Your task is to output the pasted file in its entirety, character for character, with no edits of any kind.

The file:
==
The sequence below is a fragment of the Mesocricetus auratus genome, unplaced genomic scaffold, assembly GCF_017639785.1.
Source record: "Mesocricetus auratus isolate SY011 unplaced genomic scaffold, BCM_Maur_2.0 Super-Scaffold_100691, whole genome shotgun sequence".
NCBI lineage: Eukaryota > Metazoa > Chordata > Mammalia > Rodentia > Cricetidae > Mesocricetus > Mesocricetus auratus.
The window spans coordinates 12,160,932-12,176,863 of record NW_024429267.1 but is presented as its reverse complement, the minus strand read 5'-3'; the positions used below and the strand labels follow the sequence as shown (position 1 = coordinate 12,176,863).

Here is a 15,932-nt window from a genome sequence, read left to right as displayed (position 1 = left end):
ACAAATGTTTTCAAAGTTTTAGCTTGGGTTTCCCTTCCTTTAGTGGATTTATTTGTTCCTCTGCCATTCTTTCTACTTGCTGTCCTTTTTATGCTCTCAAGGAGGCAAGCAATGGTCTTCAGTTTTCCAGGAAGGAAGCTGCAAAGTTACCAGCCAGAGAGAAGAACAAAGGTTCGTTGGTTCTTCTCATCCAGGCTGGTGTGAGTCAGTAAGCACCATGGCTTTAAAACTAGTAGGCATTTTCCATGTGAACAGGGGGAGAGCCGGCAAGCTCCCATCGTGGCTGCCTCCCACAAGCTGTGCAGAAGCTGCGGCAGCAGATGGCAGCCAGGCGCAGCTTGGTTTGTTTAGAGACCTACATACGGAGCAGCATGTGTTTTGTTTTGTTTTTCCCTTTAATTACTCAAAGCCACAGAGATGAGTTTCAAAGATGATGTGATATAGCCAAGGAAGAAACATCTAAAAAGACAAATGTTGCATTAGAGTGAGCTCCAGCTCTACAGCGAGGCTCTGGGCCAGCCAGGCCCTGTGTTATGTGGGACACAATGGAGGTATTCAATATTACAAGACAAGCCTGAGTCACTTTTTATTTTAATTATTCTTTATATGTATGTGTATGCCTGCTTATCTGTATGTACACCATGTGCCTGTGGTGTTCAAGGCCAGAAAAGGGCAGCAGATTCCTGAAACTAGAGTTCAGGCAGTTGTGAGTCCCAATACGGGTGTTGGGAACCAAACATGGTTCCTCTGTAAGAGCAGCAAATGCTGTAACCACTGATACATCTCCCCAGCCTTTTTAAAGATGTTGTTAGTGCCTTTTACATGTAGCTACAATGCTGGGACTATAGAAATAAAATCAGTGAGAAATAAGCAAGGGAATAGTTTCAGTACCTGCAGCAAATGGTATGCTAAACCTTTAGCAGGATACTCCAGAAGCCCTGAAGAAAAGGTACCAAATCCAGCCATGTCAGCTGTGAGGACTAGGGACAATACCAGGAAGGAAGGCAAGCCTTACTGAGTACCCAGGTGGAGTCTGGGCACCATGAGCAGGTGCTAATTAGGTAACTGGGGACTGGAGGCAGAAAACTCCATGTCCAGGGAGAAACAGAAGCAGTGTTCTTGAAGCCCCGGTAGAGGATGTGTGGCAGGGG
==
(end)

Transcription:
The sequence below is a fragment of the Mesocricetus auratus genome, unplaced genomic scaffold, assembly GCF_017639785.1.
Source record: "Mesocricetus auratus isolate SY011 unplaced genomic scaffold, BCM_Maur_2.0 Super-Scaffold_100691, whole genome shotgun sequence".
NCBI lineage: Eukaryota > Metazoa > Chordata > Mammalia > Rodentia > Cricetidae > Mesocricetus > Mesocricetus auratus.
The window spans coordinates 12,160,932-12,176,863 of record NW_024429267.1 but is presented as its reverse complement, the minus strand read 5'-3'; the positions used below and the strand labels follow the sequence as shown (position 1 = coordinate 12,176,863).

Here is a 15,932-nt window from a genome sequence, read left to right as displayed (position 1 = left end):
ACAAATGTTTTCAAAGTTTTAGCTTGGGTTTCCCTTCCTTTAGTGGATTTATTTGTTCCTCTGCCATTCTTTCTACTTGCTGTCCTTTTTATGCTCTCAAGGAGGCAAGCAATGGTCTTCAGTTTTCCAGGAAGGAAGCTGCAAAGTTACCAGCCAGAGAGAAGAACAAAGGTTCGTTGGTTCTTCTCATCCAGGCTGGTGTGAGTCAGTAAGCACCATGGCTTTAAAACTAGTAGGCATTTTCCATGTGAACAGGGGGAGAGCCGGCAAGCTCCCATCGTGGCTGCCTCCCACAAGCTGTGCAGAAGCTGCGGCAGCAGATGGCAGCCAGGCGCAGCTTGGTTTGTTTAGAGACCTACATACGGAGCAGCATGTGTTTTGTTTTGTTTTTCCCTTTAATTACTCAAAGCCACAGAGATGAGTTTCAAAGATGATGTGATATAGCCAAGGAAGAAACATCTAAAAAGACAAATGTTGCATTAGAGTGAGCTCCAGCTCTACAGCGAGGCTCTGGGCCAGCCAGGCCCTGTGTTATGTGGGACACAATGGAGGTATTCAATATTACAAGACAAGCCTGAGTCACTTTTTATTTTAATTATTCTTTATATGTATGTGTATGCCTGCTTATCTGTATGTACACCATGTGCCTGTGGTGTTCAAGGCCAGAAAAGGGCAGCAGATTCCTGAAACTAGAGTTCAGGCAGTTGTGAGTCCCAATACGGGTGTTGGGAACCAAACATGGTTCCTCTGTAAGAGCAGCAAATGCTGTAACCACTGATACATCTCCCCAGCCTTTTTAAAGATGTTGTTAGTGCCTTTTACATGTAGCTACAATGCTGGGACTATAGAAATAAAATCAGTGAGAAATAAGCAAGGGAATAGTTTCAGTACCTGCAGCAAATGGTATGCTAAACCTTTAGCAGGATACTCCAGAAGCCCTGAAGAAAAGGTACCAAATCCAGCCATGTCAGCTGTGAGGACTAGGGACAATACCAGGAAGGAAGGCAAGCCTTACTGAGTACCCAGGTGGAGTCTGGGCACCATGAGCAGGTGCTAATTAGGTAACTGGGGACTGGAGGCAGAAAACTCCATGTCCAGGGAGAAACAGAAGCAGTGTTCTTGAAGCCCCGGTAGAGGATGTGTGGCAGGGG